Nails that are too long can curl over and hurt your dog’s pads. Also, look at their shape and color. Ringworm is a fungal disease that can affect your pet’s toenails and cause them to grow misshapen. If the nails are long, you should trim them instead of waiting for the telltale click-click sound of the nails on a hard surface to tell you that it’s time.
3. Inspect the Space Between Each of Their Toes.
If your pup likes to run in the woods, chances are that they picked up burrs or other debris. Look for any signs of redness or injury, especially if your pup is reluctant to let you hold their paw. You can use an antibacterial ointment on minor cuts. Leave more serious ones for your vet to treat.
4. Trim the Hair Around the Paw With Blunt-Ended Scissors.
Carefully cut the hair around the paw. That will help prevent ice from collecting between their toes during winter. Gently cut out any mats or burs that you may find. You’ll help prevent a recurrence of these issues if you keep the hair in check.
5. Examine Your Dog’s Pads.
First, check for any signs of injury. If the pads feel particularly rough, you can apply a balm to soften them and prevent cracking. Be sure to use only products formulated for dogs. Human products may contain toxic ingredients. Remember that just because you can use it doesn’t necessarily mean it’s safe for your pup. Besides, you probably won’t lick your feet after applying it, as your dog inevitably will.
Don’t forget to check their dewclaws and clip them as necessary. Some owners forget to check these, causing painful ingrown nails to develop.
6. Repeat the Process With the Other Front Paw.
Treats work well here, especially if you’ve taught your pet to use either paw to shake. It’s essential to examine these front paws carefully, especially if your pup likes to dig, as that makes them more prone to injury. Like people, dogs have a right-left paw preference. Humans are primarily right-handed, whereas it’s about 50/50 with canines.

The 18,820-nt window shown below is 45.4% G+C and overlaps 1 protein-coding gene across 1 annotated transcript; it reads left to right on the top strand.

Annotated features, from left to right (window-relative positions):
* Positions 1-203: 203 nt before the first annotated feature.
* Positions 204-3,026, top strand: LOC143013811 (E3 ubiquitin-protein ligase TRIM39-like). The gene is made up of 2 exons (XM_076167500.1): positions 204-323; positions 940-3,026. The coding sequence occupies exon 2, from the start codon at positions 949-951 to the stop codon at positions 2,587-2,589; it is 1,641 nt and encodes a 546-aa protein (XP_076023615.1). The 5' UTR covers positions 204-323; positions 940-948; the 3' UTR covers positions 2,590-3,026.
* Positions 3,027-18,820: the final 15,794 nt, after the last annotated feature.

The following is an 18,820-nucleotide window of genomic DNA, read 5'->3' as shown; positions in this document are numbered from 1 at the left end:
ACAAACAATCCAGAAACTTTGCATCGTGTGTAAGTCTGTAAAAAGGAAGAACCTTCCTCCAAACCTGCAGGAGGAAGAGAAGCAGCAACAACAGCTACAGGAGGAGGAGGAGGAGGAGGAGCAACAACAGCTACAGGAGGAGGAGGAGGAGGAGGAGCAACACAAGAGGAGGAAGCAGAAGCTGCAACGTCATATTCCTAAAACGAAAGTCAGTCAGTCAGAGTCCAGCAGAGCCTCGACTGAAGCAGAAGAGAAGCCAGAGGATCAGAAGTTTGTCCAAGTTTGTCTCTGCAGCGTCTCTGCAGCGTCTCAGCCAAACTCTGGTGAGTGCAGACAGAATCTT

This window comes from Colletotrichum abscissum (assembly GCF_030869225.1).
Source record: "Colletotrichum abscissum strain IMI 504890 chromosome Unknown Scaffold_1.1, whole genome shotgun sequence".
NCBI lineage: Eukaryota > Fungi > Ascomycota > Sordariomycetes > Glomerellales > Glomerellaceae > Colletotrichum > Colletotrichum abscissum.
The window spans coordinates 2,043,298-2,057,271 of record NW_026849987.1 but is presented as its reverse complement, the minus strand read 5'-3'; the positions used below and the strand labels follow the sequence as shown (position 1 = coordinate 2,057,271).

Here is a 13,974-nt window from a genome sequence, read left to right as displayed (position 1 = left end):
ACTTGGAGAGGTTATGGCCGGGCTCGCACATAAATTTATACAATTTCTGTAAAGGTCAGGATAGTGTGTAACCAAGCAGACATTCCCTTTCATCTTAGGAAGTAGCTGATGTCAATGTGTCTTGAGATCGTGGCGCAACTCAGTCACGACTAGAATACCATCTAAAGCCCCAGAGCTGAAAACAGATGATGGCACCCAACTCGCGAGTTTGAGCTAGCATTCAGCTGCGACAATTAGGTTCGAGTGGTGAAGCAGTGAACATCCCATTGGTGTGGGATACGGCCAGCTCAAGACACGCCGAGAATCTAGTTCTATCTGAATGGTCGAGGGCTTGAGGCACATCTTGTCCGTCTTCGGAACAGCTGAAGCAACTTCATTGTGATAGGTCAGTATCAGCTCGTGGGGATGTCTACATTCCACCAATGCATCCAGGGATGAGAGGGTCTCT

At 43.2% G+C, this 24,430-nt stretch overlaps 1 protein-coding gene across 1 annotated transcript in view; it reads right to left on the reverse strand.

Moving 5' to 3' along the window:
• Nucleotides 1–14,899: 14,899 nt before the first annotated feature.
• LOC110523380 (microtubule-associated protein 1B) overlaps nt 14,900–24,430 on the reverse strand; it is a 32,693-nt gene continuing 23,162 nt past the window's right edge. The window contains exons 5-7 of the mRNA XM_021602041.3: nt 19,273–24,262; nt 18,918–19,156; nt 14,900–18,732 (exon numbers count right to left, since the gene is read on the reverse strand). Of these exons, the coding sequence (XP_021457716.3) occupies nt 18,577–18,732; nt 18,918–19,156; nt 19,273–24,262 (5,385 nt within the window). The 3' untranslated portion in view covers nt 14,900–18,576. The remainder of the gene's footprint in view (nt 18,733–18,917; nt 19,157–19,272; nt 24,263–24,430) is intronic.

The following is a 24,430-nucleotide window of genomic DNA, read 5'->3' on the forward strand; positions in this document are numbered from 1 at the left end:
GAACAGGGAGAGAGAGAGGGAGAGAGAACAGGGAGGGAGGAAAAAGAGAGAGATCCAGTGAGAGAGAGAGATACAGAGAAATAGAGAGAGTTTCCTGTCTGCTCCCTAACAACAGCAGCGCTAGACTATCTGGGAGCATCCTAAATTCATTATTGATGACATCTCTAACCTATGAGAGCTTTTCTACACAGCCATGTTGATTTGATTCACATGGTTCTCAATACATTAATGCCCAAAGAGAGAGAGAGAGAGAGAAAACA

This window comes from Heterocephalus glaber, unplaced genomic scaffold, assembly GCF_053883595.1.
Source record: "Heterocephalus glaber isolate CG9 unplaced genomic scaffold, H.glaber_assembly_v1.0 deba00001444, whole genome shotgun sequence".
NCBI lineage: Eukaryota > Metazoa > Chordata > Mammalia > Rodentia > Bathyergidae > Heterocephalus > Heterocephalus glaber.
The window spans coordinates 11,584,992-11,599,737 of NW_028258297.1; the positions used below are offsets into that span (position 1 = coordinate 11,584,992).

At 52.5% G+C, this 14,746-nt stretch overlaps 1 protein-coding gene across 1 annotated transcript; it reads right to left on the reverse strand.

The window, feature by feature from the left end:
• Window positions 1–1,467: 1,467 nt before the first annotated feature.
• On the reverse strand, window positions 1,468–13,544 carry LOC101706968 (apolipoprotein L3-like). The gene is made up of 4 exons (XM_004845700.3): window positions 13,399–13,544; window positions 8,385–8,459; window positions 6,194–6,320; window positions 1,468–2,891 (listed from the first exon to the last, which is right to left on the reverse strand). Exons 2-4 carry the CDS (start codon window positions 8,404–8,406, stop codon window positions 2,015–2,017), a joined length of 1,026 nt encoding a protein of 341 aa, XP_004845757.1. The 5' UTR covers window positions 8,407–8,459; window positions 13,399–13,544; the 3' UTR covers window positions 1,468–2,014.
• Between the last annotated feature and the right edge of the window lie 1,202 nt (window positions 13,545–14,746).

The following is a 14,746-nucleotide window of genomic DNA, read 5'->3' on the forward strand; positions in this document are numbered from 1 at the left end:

You can find out which one your pup is by observing which paw they use to grab hold of a toy. It can also explain why your pet might be hesitant to give you one paw over the other, as the less dominant hand might be weaker than the other.
7. Encourage Your Dog to Lie Down to Work on Their Back Feet.
It’s essential to get your pet to lie down to work on their back feet. Make it into a game for fostering a positive experience. You’ll find that if you practice this when grooming isn’t involved, it’ll be easier whenever you have to check your pup’s feet. You may find that your pet doesn’t welcome handling of their back paws as readily as their front paws. That makes regular care essential.
8. Repeat Each Step With Both Back Paws.
The process is the same as with the front paws, down to the moisturizing of any rough pads. If your dog has rear dewclaws, be sure to check them too.
Taking care of your dog’s paws is a recommended part of grooming. You can stop problems before they develop into painful issues. We can’t emphasize enough how vital it is to regularly handle your pet’s feet and ears. It’ll make your job (and your vet’s job) quicker and easier if your pup is used to it. Consider it bonding time with your dog that will help build trust between you.
Next on your reading list:
- 10 Best Paw Balms for Dogs – Reviews & Top Picks
- Cat Paw vs Dog Paw: Vet-Reviewed Differences Explained
Featured image credit: Binikins, Shutterstock